Six months ago we wrote about a project by the First Street Foundation which claimed to have developed a system for calculating the wildfire risk of 145 million properties in the United States.
We tested the system by entering property addresses for homes at two locations that were severely impacted by recent wildfires.
- The Marshall Fire near Boulder, Colorado last year destroyed 1,091 homes and damaged 179. We looked up the Risk Factor for three properties in a community that had total destruction. The result was that they all had a 3 of 10 “moderate fire factor”, and individually a 1.84, 2.0, 1.84 percent chance of being in a wildfire over the next 30 years.
- The Coastal Fire (see photo above) destroyed 20 homes in Laguna Niguel, California and damaged 11. The two we looked at in the zone with severe destruction received a 3 of 10 “moderate fire factor” with a 0.93 and 1.54 percent chance of being in a wildfire over the next 30 years. The homes were at the top of a steep brush-covered slope.
Colorado State University engineers have developed a model that they say can predict how wildfire will impact a community down to which buildings will burn. They say predicting damage to the built environment is essential to developing fire mitigation strategies and steps for recovery.
For years, Hussam Mahmoud, a Civil and Environmental Engineering professor, and postdoctoral fellow Akshat Chulahwat have been working on a model to measure the vulnerability of communities to wildfire. Most wildfire mitigation studies have focused on modeling fire behavior in the wildland; Mahmoud and Chulahwat’s model was the first to predict how a fire would progress through a community.
“We’re able to predict the most probable path the fire will take and how vulnerable each home is relative to the neighboring homes,” Mahmoud said. “We put a spin on the original model that allows us now to determine the level of damage in each building, whether the building will burn or survive.”
Using data from Technosylva, a wildfire science and technology company, Mahmoud and Chulahwat tested their model on the 2018 Camp Fire and 2020 Glass Fire in California. The model predicted which buildings burned and which survived with 58-64% accuracy. Since publishing their results in Scientific Reports, they have predicted which buildings burned with 86% accuracy for the Camp Fire by adjusting how the model weighs certain factors that contribute to damage.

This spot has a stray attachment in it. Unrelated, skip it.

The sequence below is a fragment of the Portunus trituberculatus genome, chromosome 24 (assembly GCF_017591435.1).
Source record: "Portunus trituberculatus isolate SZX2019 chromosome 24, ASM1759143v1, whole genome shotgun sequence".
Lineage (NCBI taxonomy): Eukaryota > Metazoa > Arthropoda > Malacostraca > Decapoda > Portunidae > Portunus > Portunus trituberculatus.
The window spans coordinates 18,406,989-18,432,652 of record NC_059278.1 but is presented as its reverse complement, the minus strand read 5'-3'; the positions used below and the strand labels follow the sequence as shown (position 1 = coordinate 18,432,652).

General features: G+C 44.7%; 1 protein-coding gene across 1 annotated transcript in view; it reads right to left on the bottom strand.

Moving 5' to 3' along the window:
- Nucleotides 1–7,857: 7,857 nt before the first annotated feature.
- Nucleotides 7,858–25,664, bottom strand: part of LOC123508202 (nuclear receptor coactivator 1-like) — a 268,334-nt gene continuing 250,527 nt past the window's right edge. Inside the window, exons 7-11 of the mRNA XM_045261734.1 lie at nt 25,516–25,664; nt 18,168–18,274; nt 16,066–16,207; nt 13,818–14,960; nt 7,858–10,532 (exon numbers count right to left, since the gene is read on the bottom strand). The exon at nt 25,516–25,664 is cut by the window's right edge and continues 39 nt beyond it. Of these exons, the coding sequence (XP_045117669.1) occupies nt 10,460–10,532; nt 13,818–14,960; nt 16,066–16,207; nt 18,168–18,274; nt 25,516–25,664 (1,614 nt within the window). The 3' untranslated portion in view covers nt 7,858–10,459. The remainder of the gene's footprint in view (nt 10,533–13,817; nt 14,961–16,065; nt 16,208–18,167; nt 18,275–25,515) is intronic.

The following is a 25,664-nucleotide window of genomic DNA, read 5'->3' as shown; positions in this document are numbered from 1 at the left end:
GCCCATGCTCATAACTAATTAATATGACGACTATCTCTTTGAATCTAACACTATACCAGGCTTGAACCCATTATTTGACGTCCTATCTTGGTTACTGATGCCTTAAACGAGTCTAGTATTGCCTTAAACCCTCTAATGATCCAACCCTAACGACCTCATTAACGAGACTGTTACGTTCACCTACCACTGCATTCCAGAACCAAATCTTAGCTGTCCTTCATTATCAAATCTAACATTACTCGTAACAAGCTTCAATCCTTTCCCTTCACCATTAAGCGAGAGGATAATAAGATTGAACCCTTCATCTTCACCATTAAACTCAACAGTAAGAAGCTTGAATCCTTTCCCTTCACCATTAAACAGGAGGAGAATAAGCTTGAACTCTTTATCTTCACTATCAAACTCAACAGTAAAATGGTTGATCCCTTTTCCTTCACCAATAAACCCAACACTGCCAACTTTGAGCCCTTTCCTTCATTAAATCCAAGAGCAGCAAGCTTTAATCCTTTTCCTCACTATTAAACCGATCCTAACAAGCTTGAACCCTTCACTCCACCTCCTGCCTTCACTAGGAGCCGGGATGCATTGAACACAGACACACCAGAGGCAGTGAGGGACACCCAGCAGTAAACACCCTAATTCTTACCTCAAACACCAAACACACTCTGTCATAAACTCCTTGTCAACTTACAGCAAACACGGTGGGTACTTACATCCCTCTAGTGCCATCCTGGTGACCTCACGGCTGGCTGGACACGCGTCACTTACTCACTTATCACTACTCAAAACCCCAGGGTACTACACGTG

Mahmoud says a holistic approach is needed to understand wildfire behavior and bolster resilience. Models that incorporate a community’s wildland and built environment features will give decision-makers the information needed to mitigate vulnerable areas.
Wildfire is like a disease
To develop their model, Mahmoud and Chulahwat employed graph theory, which is used to analyze networks. These methods also are used to study how diseases spread.
“Wildfire propagation in communities is similar to disease transmission in a social network,” Mahmoud said. Fire spreads from object to object in the same way contagions pass from one person to another.
Wildfire mitigation strategies are like the tactics used to control the spread of COVID-19, he said. A community’s immune system can be boosted by mapping a structure’s surroundings (contact tracing), clearing defensible space around structures (social distancing), reinforcing structures to be more fire resistant (immunization), and creating a buffer zone at the wildland-urban interface (closing borders).
Some homes are like super-spreaders — they are more at risk of fire and more likely to transmit fire to other homes. By targeting certain homes or areas for reinforcement, policymakers could maximize a community’s mitigation efforts, Mahmoud said.
As wildfire risk is compounded by more people moving to wildland-adjacent areas and climate change drying out the landscape in arid regions, the researchers hope their model will help protect communities from the devastating losses wrought by wildfires.
“Fire science is not rocket science—it’s way more complicated.” Robert Essenhigh, Professor Emeritus, Mechanical and Aerospace Engineering, Ohio State University.
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6 thoughts on “Researchers design model that they say predicts which buildings will survive wildfire”
I’m encouraged to see models like this that recognize that fire is granular (because the fuels are granular) and not a fluid (even though the atmosphere it exists in, and interacts with, is a fluid). Perhaps the epidemic model can inform the wildfire model in order to incorporate both the granular and fluid properties of an active wildfire. In both cases spread is by close contact and through the air.